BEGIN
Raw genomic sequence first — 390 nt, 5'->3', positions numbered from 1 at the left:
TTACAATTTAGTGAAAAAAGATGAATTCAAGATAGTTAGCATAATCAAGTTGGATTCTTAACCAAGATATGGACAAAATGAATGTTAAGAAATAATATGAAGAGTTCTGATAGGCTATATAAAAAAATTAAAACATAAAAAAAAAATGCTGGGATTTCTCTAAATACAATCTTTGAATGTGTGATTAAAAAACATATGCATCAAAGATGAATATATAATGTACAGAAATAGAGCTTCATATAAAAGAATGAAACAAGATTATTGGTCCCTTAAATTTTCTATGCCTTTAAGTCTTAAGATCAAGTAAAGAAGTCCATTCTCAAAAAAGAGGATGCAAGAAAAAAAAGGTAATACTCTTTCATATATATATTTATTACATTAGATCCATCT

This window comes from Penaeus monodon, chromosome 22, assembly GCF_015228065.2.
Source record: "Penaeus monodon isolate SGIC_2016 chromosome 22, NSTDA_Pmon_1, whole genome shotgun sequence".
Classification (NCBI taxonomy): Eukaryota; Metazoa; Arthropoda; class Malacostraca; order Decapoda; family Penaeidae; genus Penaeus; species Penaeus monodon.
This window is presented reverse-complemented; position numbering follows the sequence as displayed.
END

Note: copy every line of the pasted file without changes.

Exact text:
Raw genomic sequence first — 390 nt, 5'->3', positions numbered from 1 at the left:
TTACAATTTAGTGAAAAAAGATGAATTCAAGATAGTTAGCATAATCAAGTTGGATTCTTAACCAAGATATGGACAAAATGAATGTTAAGAAATAATATGAAGAGTTCTGATAGGCTATATAAAAAAATTAAAACATAAAAAAAAAATGCTGGGATTTCTCTAAATACAATCTTTGAATGTGTGATTAAAAAACATATGCATCAAAGATGAATATATAATGTACAGAAATAGAGCTTCATATAAAAGAATGAAACAAGATTATTGGTCCCTTAAATTTTCTATGCCTTTAAGTCTTAAGATCAAGTAAAGAAGTCCATTCTCAAAAAAGAGGATGCAAGAAAAAAAAGGTAATACTCTTTCATATATATATTTATTACATTAGATCCATCT

This window comes from Penaeus monodon, chromosome 22, assembly GCF_015228065.2.
Source record: "Penaeus monodon isolate SGIC_2016 chromosome 22, NSTDA_Pmon_1, whole genome shotgun sequence".
Classification (NCBI taxonomy): Eukaryota; Metazoa; Arthropoda; class Malacostraca; order Decapoda; family Penaeidae; genus Penaeus; species Penaeus monodon.
This window is presented reverse-complemented; position numbering follows the sequence as displayed.